After Doc had the kidney stones removed and recovered from that operation, he could hardly wait to get out of the hospital! The bone graft in his spine had healed — and he was walking, using his braces and two canes. After nine long months at the Regina General Hospital, Doc checked out. His friends, Bob and Diane Hilderman, welcomed him into their home to live with them in late January 1959. Although he owned a home in Regina it would have been difficult to live alone at that time. He was so appreciative to be staying with Bob and Diane.
And I was then living with another set of Hildermans, Bud and Mavis, just a block away.
There were many challenges of being on the outside as in getting out of the hospital. Doc was able to get around with the help of those two canes and, of course, he could drive his car. As you could imagine, for a man who had previously been running everywhere he went, a go-getter, athletic, always doing something, trying to replicate that person he used to be was difficult. And then there was the pain.
He was employed by the Co-Op Refinery when he had the accident, as an Operator.
That was quite the exciting job for Doc. A refinery is a complex operation and, at that time, I do believe it was one of the technology leaders for refining oil anywhere in the world. It operated 24/7 and there was a large contingency of employees working the three shifts needed to keep it running. As I noted before, Doc was one of a few operators that actually liked working shifts: many of his co-workers/friends could never get accustomed to the shift work and left the refinery for other employment.
The nature of refining oil has many dangers with gases being flared and the possibility of major fires always a risk. You could compare the operators at the refinery to firefighters not just in the nature of the work, but with their camaraderie of saying, “I’ve got your back” – and meaning it. There was a great need for everyone to be on the same page and Safety was Number One with all the employees. The job was physical, climbing and descending dozens of stairs each day, taking measurements — it was a physical job where a great deal of attention had to be paid to the job at hand.
On his daily trek to work, going from his home in Lakeview, Doc would often stop at the service station at Winnipeg and 10th that was owned by Dave Hilderman. On the street that led to the refinery, it was one of the few service stations in the north east section of Regina back then.
Ever since Doc had started working at the refinery and moved in to Regina from Wilcox in 1953, that service station was a pull for him, a constant hub of activity. While a number of his co-workers would head for the Drake Hotel Beer Parlour for a beer after work, you would more than likely have found Doc at the service station because that’s where all the nice cars were.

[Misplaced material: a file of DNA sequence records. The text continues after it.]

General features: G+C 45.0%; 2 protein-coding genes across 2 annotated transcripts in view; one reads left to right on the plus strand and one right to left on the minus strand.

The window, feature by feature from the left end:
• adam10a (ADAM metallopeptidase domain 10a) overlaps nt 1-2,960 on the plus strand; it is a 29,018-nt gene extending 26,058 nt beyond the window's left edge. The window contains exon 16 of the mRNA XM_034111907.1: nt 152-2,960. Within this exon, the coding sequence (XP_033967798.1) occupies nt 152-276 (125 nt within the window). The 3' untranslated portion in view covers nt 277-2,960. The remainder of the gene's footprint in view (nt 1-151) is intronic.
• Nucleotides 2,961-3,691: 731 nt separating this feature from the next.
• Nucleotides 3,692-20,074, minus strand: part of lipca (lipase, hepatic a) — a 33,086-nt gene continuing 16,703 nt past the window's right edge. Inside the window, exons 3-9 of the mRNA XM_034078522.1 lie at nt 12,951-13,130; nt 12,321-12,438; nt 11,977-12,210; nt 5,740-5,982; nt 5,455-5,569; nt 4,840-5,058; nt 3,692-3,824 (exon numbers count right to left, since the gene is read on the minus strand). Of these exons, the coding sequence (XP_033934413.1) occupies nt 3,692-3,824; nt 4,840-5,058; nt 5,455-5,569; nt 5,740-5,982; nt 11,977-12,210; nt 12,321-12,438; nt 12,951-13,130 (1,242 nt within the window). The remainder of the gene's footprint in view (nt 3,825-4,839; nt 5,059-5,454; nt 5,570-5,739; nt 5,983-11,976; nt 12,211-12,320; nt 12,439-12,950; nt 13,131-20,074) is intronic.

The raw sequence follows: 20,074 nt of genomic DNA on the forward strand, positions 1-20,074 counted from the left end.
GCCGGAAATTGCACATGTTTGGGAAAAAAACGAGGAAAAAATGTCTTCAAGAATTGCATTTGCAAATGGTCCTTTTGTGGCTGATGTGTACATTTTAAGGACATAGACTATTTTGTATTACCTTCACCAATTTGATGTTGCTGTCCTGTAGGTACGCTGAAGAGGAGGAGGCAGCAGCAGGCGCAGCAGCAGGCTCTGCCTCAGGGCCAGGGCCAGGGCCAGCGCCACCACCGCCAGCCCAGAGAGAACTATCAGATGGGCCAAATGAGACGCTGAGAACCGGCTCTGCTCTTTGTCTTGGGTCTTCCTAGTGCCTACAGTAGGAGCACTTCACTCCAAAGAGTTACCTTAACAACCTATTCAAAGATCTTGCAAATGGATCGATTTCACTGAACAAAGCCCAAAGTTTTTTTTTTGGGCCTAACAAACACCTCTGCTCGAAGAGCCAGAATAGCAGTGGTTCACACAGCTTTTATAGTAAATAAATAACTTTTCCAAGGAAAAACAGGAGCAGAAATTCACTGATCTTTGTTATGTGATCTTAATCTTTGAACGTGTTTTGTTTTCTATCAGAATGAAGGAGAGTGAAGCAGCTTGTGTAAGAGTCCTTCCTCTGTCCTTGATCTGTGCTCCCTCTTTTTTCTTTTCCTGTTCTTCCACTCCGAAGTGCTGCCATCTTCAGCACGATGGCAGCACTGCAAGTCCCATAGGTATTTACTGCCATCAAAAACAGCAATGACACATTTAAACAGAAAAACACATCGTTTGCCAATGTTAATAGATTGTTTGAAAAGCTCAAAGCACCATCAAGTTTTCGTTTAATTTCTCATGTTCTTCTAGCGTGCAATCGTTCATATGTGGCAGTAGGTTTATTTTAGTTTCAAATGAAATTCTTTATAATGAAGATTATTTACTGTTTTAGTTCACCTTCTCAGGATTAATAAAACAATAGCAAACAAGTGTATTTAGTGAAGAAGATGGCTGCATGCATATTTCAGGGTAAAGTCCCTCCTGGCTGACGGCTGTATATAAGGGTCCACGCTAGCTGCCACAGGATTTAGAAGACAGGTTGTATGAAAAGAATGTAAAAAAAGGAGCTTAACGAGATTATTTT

Dave and his two sons, Bud and Bob were three big men and all three of them were salesmen. They had personalities that were larger than life and you would never know they had come from a small town, like Duval, Saskatchewan. They seemed more likely to have come from New York City.
The Hildermans loved to party. And Doc loved cars. The service station had both.
But soon after Doc got out of the hospital, the Hildermans were looking to get out of Regina. They had had a contract hauling equipment for the Saskatchewan Power Corporation which had come to an end; the old man, Dave, wanted to retire, and his two boys had become partners in other ventures. Dave put the station up for sale and Doc agreed to buy it. Why not? He knew cars, and how they worked, and it didn’t seem possible to go back working for the Co-op Refinery. A service station seemed like a perfect solution.
Doc loved cars!
And although it seemed like running a garage and pumping gas would be a perfect fit for him, it wasn’t. Doc had no relatives (besides, eventually, me) to help him run that station and most other stations were family-operated, with the mother doing the books to a brother working alongside other mechanics in the garage to keep an eye on things. Doc had no one. And it wasn’t just the staff that was robbing him blind.
Doc was far too trusting, a trait he probably inherited from his father the Doctor. If someone told him they would pay him later, Doc expected that would happen, but it never did. And although that first service station had been popular for the Hildermans, without the party going on, it became less of a destination for the folks in Regina’s east end, even if he’d never changed the name.
Another factor is that although Doc had been a boarder at Campion College, he didn’t grow up in Regina and did not have a following of friends from the city. Most of his friends were 30 miles to the south, in Wilcox, guys who didn’t come into the city to buy their gas but bought it in Wilcox, at Dutchie Lawrence’s station. And, with the pain he had, he found he didn’t have the energy he needed to do regular businessmen networking, like going to service club meetings, etc. He’d been in the Knights of Columbus forever but I don’t think any of them supported him! He was exhausted just carrying around the braces for the long hours at the service station.
And although he thought he was just the same as he’d always been, it just might be that people didn’t feel comfortable buying their gas from a man who was walking funny.